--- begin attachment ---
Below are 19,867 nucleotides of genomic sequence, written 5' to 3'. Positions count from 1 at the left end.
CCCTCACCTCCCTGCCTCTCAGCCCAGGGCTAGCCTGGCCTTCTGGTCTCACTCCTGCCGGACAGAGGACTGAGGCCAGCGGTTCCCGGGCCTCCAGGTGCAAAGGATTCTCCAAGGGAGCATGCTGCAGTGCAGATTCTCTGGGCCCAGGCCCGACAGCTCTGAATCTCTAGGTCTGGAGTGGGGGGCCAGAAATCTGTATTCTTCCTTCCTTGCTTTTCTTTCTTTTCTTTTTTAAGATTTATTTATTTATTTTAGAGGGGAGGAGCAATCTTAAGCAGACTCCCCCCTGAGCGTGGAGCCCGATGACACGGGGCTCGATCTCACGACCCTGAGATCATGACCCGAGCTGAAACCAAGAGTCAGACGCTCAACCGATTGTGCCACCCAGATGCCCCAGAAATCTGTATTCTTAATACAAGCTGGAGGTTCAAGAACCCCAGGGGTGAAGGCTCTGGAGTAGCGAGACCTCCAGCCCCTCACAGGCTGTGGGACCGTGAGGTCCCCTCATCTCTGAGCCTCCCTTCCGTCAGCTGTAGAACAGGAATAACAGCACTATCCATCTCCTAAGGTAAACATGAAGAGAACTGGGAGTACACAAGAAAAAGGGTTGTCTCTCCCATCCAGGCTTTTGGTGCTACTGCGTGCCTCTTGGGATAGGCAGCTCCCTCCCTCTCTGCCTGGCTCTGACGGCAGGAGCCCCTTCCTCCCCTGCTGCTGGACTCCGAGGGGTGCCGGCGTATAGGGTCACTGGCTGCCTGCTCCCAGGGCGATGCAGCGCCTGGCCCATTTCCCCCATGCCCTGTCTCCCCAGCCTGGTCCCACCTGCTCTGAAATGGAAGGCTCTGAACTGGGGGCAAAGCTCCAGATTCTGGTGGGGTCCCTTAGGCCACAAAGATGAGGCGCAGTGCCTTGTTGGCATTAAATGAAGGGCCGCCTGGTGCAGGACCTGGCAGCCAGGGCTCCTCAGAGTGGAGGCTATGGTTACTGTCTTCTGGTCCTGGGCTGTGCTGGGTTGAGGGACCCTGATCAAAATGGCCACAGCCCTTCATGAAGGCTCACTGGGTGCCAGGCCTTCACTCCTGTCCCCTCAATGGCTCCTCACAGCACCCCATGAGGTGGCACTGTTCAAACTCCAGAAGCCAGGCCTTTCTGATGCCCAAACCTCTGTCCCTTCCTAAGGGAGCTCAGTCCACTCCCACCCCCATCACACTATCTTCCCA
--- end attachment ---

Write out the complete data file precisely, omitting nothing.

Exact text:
Below are 19,867 nucleotides of genomic sequence, written 5' to 3'. Positions count from 1 at the left end.
CCCTCACCTCCCTGCCTCTCAGCCCAGGGCTAGCCTGGCCTTCTGGTCTCACTCCTGCCGGACAGAGGACTGAGGCCAGCGGTTCCCGGGCCTCCAGGTGCAAAGGATTCTCCAAGGGAGCATGCTGCAGTGCAGATTCTCTGGGCCCAGGCCCGACAGCTCTGAATCTCTAGGTCTGGAGTGGGGGGCCAGAAATCTGTATTCTTCCTTCCTTGCTTTTCTTTCTTTTCTTTTTTAAGATTTATTTATTTATTTTAGAGGGGAGGAGCAATCTTAAGCAGACTCCCCCCTGAGCGTGGAGCCCGATGACACGGGGCTCGATCTCACGACCCTGAGATCATGACCCGAGCTGAAACCAAGAGTCAGACGCTCAACCGATTGTGCCACCCAGATGCCCCAGAAATCTGTATTCTTAATACAAGCTGGAGGTTCAAGAACCCCAGGGGTGAAGGCTCTGGAGTAGCGAGACCTCCAGCCCCTCACAGGCTGTGGGACCGTGAGGTCCCCTCATCTCTGAGCCTCCCTTCCGTCAGCTGTAGAACAGGAATAACAGCACTATCCATCTCCTAAGGTAAACATGAAGAGAACTGGGAGTACACAAGAAAAAGGGTTGTCTCTCCCATCCAGGCTTTTGGTGCTACTGCGTGCCTCTTGGGATAGGCAGCTCCCTCCCTCTCTGCCTGGCTCTGACGGCAGGAGCCCCTTCCTCCCCTGCTGCTGGACTCCGAGGGGTGCCGGCGTATAGGGTCACTGGCTGCCTGCTCCCAGGGCGATGCAGCGCCTGGCCCATTTCCCCCATGCCCTGTCTCCCCAGCCTGGTCCCACCTGCTCTGAAATGGAAGGCTCTGAACTGGGGGCAAAGCTCCAGATTCTGGTGGGGTCCCTTAGGCCACAAAGATGAGGCGCAGTGCCTTGTTGGCATTAAATGAAGGGCCGCCTGGTGCAGGACCTGGCAGCCAGGGCTCCTCAGAGTGGAGGCTATGGTTACTGTCTTCTGGTCCTGGGCTGTGCTGGGTTGAGGGACCCTGATCAAAATGGCCACAGCCCTTCATGAAGGCTCACTGGGTGCCAGGCCTTCACTCCTGTCCCCTCAATGGCTCCTCACAGCACCCCATGAGGTGGCACTGTTCAAACTCCAGAAGCCAGGCCTTTCTGATGCCCAAACCTCTGTCCCTTCCTAAGGGAGCTCAGTCCACTCCCACCCCCATCACACTATCTTCCCA